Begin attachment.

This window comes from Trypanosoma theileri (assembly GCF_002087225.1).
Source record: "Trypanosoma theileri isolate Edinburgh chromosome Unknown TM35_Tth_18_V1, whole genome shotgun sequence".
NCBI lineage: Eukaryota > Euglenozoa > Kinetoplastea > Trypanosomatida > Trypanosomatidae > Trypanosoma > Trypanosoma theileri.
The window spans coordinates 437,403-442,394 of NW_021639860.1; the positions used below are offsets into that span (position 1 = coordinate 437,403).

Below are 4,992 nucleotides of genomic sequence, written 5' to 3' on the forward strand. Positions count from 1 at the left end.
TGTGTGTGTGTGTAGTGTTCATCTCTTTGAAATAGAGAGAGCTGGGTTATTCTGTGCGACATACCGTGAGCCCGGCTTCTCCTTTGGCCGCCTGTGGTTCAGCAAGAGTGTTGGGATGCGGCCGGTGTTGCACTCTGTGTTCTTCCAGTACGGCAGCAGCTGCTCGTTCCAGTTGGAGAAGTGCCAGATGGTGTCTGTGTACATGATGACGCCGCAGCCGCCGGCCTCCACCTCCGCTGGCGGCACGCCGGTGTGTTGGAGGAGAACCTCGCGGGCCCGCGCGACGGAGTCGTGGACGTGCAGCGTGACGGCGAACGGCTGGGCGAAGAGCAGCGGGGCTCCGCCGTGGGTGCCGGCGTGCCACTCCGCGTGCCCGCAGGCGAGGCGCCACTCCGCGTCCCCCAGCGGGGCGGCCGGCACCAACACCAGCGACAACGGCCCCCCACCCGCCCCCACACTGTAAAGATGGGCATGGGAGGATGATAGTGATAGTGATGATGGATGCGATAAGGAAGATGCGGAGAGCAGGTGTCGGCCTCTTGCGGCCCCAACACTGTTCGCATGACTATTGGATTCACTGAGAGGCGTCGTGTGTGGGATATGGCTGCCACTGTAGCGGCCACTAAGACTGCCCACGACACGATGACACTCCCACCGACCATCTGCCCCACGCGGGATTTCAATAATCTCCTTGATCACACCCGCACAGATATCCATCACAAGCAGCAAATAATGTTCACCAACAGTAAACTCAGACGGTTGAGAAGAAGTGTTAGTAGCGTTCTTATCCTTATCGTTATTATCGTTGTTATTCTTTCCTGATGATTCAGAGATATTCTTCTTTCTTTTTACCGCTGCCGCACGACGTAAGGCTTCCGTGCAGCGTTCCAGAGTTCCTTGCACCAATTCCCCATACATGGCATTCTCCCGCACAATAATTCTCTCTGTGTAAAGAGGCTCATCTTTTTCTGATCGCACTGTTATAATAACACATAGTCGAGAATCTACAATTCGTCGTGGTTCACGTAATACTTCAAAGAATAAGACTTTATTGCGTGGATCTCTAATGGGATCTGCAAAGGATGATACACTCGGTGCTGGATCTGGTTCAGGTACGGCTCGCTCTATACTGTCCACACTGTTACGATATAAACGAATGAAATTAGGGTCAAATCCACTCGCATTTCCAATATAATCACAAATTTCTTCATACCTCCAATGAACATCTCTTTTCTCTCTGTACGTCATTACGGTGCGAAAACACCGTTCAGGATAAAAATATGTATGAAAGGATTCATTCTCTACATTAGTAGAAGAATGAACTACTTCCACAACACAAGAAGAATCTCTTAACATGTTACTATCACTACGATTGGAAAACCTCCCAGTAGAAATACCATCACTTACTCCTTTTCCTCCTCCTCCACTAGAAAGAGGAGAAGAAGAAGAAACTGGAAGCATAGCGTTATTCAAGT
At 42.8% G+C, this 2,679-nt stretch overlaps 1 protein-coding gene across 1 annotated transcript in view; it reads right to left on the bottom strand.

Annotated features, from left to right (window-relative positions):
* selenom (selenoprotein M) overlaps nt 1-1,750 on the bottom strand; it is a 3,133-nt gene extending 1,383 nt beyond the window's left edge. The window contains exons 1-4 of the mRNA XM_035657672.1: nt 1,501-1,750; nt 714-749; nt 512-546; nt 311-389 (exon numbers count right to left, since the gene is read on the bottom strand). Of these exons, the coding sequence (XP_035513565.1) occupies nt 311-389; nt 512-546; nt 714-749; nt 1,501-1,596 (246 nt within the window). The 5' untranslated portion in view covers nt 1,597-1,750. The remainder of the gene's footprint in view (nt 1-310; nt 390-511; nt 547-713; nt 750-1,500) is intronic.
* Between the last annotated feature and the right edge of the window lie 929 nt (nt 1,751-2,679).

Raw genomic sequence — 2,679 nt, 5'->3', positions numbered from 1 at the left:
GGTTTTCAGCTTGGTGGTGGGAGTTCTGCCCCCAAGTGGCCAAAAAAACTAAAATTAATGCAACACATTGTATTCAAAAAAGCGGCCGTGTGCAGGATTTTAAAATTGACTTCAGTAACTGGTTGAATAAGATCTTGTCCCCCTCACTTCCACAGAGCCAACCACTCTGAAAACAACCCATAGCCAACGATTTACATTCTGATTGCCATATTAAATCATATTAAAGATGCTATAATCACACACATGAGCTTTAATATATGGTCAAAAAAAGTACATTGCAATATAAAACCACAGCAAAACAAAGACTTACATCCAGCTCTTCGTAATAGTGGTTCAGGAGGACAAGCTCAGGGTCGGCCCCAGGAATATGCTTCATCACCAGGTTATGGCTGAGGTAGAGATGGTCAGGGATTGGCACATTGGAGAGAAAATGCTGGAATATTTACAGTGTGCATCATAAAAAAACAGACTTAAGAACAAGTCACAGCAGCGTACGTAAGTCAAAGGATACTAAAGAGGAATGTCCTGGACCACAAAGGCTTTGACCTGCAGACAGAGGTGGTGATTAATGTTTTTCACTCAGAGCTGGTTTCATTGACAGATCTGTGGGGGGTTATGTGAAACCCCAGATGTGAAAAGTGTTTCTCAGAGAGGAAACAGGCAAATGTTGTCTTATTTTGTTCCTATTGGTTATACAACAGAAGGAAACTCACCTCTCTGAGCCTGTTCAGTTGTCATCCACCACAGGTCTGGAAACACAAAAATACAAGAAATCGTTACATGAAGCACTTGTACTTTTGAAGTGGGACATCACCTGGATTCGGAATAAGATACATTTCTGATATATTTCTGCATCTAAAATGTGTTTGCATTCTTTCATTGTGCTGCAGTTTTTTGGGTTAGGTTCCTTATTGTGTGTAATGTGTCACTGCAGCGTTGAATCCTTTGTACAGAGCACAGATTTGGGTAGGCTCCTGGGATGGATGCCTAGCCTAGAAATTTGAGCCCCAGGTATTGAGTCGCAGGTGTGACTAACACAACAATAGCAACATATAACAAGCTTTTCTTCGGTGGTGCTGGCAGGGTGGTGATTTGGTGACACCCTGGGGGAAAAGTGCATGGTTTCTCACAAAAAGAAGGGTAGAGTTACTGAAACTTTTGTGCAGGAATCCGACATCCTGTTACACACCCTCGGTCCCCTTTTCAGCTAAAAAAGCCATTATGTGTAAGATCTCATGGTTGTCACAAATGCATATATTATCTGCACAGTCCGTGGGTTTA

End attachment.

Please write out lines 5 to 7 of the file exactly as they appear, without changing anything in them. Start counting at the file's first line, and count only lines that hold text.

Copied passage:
Below are 4,992 nucleotides of genomic sequence, written 5' to 3' on the forward strand. Positions count from 1 at the left end.
TGTGTGTGTGTGTAGTGTTCATCTCTTTGAAATAGAGAGAGCTGGGTTATTCTGTGCGACATACCGTGAGCCCGGCTTCTCCTTTGGCCGCCTGTGGTTCAGCAAGAGTGTTGGGATGCGGCCGGTGTTGCACTCTGTGTTCTTCCAGTACGGCAGCAGCTGCTCGTTCCAGTTGGAGAAGTGCCAGATGGTGTCTGTGTACATGATGACGCCGCAGCCGCCGGCCTCCACCTCCGCTGGCGGCACGCCGGTGTGTTGGAGGAGAACCTCGCGGGCCCGCGCGACGGAGTCGTGGACGTGCAGCGTGACGGCGAACGGCTGGGCGAAGAGCAGCGGGGCTCCGCCGTGGGTGCCGGCGTGCCACTCCGCGTGCCCGCAGGCGAGGCGCCACTCCGCGTCCCCCAGCGGGGCGGCCGGCACCAACACCAGCGACAACGGCCCCCCACCCGCCCCCACACTGTAAAGATGGGCATGGGAGGATGATAGTGATAGTGATGATGGATGCGATAAGGAAGATGCGGAGAGCAGGTGTCGGCCTCTTGCGGCCCCAACACTGTTCGCATGACTATTGGATTCACTGAGAGGCGTCGTGTGTGGGATATGGCTGCCACTGTAGCGGCCACTAAGACTGCCCACGACACGATGACACTCCCACCGACCATCTGCCCCACGCGGGATTTCAATAATCTCCTTGATCACACCCGCACAGATATCCATCACAAGCAGCAAATAATGTTCACCAACAGTAAACTCAGACGGTTGAGAAGAAGTGTTAGTAGCGTTCTTATCCTTATCGTTATTATCGTTGTTATTCTTTCCTGATGATTCAGAGATATTCTTCTTTCTTTTTACCGCTGCCGCACGACGTAAGGCTTCCGTGCAGCGTTCCAGAGTTCCTTGCACCAATTCCCCATACATGGCATTCTCCCGCACAATAATTCTCTCTGTGTAAAGAGGCTCATCTTTTTCTGATCGCACTGTTATAATAACACATAGTCGAGAATCTACAATTCGTCGTGGTTCACGTAATACTTCAAAGAATAAGACTTTATTGCGTGGATCTCTAATGGGATCTGCAAAGGATGATACACTCGGTGCTGGATCTGGTTCAGGTACGGCTCGCTCTATACTGTCCACACTGTTACGATATAAACGAATGAAATTAGGGTCAAATCCACTCGCATTTCCAATATAATCACAAATTTCTTCATACCTCCAATGAACATCTCTTTTCTCTCTGTACGTCATTACGGTGCGAAAACACCGTTCAGGATAAAAATATGTATGAAAGGATTCATTCTCTACATTAGTAGAAGAATGAACTACTTCCACAACACAAGAAGAATCTCTTAACATGTTACTATCACTACGATTGGAAAACCTCCCAGTAGAAATACCATCACTTACTCCTTTTCCTCCTCCTCCACTAGAAAGAGGAGAAGAAGAAGAAACTGGAAGCATAGCGTTATTCAAGT
At 42.8% G+C, this 2,679-nt stretch overlaps 1 protein-coding gene across 1 annotated transcript in view; it reads right to left on the bottom strand.